Additionally, Moose Toys will be expanding its Trash Pack, a disgustingly fun line of garbage-inspired collectibles, Micro Chargers, and Blingles lines. Moose’s other new brands include the Zelfs—a line of quirky, collectible dolls—and Glitzi Globes, a do-it-yourself snow globe range.
littleBits, maker of an open source library of electronics that snap together for prototyping, learning, and fun, has launched three new littleBits Exploration Kits: the Base Kit, the Premium Kit, and the Deluxe Kit. Each was designed to bring the simplicity of the classic building block to the world of electronics for children, teens, and adults.
The new kits, available at littleBits.com and select specialty retailers, contain an assortment of color-coded electronic Bits modules that instantly snap together with magnets. Bits are color-coded into four categories (blue/power, pink/input, green/output, and orange/wires) to simplify the creation process for builders of all ages and allow users to create simple circuits, or more inventive projects like a Morse code machine, glow-in-the-dark puppet, or a bubble flute. Each kit includes customized, step-by-step instructions to start the building process.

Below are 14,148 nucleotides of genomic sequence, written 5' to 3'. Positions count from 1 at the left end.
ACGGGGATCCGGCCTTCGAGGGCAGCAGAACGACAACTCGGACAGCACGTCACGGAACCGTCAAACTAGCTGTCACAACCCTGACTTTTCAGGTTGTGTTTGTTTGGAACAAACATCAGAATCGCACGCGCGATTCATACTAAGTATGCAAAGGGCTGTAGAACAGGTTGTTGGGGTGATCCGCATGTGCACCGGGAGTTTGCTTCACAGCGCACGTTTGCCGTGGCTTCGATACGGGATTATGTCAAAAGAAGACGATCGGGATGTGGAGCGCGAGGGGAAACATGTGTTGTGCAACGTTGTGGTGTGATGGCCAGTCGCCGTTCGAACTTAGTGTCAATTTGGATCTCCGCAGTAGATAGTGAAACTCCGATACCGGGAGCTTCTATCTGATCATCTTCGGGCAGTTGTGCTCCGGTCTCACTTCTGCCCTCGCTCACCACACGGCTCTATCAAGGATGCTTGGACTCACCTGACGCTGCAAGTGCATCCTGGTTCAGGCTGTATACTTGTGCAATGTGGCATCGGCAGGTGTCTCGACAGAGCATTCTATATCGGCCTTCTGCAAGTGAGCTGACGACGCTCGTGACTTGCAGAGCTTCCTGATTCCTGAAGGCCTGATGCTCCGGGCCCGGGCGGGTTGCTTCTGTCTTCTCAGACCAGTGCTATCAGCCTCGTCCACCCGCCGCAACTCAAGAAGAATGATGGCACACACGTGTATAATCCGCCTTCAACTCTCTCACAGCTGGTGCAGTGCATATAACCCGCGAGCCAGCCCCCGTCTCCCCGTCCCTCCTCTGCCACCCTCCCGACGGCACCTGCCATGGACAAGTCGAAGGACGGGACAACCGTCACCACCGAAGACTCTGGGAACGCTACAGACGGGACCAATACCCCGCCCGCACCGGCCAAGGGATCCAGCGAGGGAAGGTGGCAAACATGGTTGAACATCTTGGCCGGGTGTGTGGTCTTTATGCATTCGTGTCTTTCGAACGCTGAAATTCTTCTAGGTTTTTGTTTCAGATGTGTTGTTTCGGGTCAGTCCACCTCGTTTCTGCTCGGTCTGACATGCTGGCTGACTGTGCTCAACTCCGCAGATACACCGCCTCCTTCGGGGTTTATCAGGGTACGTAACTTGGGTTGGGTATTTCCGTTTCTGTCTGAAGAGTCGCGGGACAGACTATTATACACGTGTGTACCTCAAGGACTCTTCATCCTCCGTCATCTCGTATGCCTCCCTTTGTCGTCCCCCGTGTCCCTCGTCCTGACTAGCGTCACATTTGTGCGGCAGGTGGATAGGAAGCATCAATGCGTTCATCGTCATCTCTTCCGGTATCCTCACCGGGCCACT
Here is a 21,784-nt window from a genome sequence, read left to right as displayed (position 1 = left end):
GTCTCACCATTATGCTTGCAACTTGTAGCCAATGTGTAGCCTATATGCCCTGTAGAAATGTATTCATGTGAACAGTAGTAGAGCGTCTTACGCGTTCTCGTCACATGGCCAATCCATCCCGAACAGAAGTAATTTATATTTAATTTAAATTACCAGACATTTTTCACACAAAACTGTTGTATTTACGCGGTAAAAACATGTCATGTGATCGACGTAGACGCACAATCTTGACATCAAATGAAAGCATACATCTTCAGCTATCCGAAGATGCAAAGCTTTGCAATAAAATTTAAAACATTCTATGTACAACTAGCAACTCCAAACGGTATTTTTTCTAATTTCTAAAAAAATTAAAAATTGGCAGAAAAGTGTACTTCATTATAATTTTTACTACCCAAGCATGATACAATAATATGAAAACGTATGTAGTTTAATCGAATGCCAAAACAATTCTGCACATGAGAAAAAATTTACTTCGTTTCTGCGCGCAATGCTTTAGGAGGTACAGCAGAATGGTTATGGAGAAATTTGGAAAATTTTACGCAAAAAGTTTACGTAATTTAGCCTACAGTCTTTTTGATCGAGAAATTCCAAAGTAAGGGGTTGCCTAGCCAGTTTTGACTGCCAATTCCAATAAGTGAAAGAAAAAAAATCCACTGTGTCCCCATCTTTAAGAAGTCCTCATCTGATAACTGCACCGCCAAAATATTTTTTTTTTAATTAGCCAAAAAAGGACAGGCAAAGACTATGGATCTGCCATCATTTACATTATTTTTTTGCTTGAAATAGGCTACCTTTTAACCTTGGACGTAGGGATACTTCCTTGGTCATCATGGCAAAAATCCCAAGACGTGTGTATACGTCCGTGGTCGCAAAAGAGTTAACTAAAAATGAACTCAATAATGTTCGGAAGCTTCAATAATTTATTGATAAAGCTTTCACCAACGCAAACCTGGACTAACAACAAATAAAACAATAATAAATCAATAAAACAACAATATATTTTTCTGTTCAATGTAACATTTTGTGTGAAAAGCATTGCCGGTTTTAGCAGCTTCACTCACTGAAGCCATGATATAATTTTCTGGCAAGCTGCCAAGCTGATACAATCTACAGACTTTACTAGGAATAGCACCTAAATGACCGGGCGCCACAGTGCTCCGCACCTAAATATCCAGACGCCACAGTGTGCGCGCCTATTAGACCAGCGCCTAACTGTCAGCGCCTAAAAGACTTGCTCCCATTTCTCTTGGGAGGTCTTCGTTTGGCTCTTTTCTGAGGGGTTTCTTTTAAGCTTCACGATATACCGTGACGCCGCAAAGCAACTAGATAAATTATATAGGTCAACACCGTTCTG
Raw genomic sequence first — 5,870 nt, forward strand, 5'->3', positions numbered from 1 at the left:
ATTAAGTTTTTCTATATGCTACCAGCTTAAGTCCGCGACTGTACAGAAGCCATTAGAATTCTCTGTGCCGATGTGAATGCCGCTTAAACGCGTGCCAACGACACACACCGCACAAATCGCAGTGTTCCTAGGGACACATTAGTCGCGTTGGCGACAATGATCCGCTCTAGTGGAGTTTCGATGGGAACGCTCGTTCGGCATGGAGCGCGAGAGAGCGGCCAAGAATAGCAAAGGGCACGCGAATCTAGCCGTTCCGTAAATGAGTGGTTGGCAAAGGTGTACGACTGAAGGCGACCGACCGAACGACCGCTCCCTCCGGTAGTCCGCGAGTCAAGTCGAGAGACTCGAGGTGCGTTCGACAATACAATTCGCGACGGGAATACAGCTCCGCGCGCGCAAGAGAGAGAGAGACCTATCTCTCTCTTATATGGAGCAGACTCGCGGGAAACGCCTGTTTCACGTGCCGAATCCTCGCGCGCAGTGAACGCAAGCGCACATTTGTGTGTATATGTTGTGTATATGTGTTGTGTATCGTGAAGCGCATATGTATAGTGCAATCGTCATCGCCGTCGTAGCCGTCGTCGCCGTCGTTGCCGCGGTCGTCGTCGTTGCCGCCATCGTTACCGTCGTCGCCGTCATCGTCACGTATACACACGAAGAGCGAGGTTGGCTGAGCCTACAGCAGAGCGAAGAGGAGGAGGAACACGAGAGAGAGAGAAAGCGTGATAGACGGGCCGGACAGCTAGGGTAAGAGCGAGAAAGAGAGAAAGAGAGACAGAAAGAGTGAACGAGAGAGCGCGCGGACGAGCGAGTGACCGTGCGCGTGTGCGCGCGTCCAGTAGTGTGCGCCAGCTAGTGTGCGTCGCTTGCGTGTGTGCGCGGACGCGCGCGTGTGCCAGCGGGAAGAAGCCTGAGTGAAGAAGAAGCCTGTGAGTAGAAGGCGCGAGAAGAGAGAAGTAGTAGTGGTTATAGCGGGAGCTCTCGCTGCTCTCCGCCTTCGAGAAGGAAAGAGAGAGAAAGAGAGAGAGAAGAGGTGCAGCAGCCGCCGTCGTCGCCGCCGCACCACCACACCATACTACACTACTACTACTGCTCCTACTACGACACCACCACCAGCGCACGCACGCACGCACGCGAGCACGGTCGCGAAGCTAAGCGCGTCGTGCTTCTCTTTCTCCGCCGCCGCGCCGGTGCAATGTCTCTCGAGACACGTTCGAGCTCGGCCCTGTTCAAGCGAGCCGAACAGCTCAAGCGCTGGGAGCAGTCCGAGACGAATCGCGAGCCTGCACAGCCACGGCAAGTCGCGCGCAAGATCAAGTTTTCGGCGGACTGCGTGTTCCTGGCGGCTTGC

The Base Kit contains an assortment of 10 modules, including a power module, three input modules, four output modules, two wire modules, and one 9V battery, and a handy project booklet with step-by-step instructions for eight creations. Kids can use the kit’s button, dimmer, and buzzer Bits to create a doorbell or turn the DC motor Bit into a tickle machine.
The Premium Kit contains 14 modules, including one power module, five input modules, five output modules, three wire modules, and one 9V battery for a wide range of building and design possibilities. Kids can use the kit’s sound trigger and fan Bits module to create a hypnotizing wheel or take the Kit’s roller and vibe modules and make a drawer alarm.